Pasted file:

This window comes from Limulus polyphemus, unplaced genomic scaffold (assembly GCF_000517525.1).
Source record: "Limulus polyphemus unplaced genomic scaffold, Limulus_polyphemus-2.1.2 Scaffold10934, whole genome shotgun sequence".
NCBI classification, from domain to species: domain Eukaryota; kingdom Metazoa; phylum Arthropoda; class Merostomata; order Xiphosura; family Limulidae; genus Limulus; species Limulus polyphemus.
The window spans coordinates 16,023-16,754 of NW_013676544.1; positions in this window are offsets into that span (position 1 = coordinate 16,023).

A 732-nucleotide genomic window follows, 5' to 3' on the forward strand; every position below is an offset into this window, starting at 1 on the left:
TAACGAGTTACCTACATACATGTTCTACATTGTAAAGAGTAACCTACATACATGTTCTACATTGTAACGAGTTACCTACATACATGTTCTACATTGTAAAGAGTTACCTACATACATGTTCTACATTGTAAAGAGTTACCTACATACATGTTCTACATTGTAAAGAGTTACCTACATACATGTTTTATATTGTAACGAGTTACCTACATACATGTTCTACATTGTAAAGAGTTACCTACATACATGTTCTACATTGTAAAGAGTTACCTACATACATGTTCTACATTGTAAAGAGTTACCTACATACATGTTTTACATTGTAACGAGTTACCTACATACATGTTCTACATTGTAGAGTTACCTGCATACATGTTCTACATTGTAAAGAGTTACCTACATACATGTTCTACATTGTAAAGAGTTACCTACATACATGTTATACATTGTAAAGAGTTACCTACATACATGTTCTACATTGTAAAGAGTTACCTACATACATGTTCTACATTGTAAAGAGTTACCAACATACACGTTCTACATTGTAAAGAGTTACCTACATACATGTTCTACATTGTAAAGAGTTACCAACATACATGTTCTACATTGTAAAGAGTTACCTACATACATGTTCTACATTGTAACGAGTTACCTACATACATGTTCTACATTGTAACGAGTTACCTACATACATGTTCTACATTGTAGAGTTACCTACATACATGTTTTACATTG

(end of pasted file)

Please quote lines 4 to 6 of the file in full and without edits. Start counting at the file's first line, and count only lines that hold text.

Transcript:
The window spans coordinates 16,023-16,754 of NW_013676544.1; positions in this window are offsets into that span (position 1 = coordinate 16,023).

A 732-nucleotide genomic window follows, 5' to 3' on the forward strand; every position below is an offset into this window, starting at 1 on the left:
TAACGAGTTACCTACATACATGTTCTACATTGTAAAGAGTAACCTACATACATGTTCTACATTGTAACGAGTTACCTACATACATGTTCTACATTGTAAAGAGTTACCTACATACATGTTCTACATTGTAAAGAGTTACCTACATACATGTTCTACATTGTAAAGAGTTACCTACATACATGTTTTATATTGTAACGAGTTACCTACATACATGTTCTACATTGTAAAGAGTTACCTACATACATGTTCTACATTGTAAAGAGTTACCTACATACATGTTCTACATTGTAAAGAGTTACCTACATACATGTTTTACATTGTAACGAGTTACCTACATACATGTTCTACATTGTAGAGTTACCTGCATACATGTTCTACATTGTAAAGAGTTACCTACATACATGTTCTACATTGTAAAGAGTTACCTACATACATGTTATACATTGTAAAGAGTTACCTACATACATGTTCTACATTGTAAAGAGTTACCTACATACATGTTCTACATTGTAAAGAGTTACCAACATACACGTTCTACATTGTAAAGAGTTACCTACATACATGTTCTACATTGTAAAGAGTTACCAACATACATGTTCTACATTGTAAAGAGTTACCTACATACATGTTCTACATTGTAACGAGTTACCTACATACATGTTCTACATTGTAACGAGTTACCTACATACATGTTCTACATTGTAGAGTTACCTACATACATGTTTTACATTG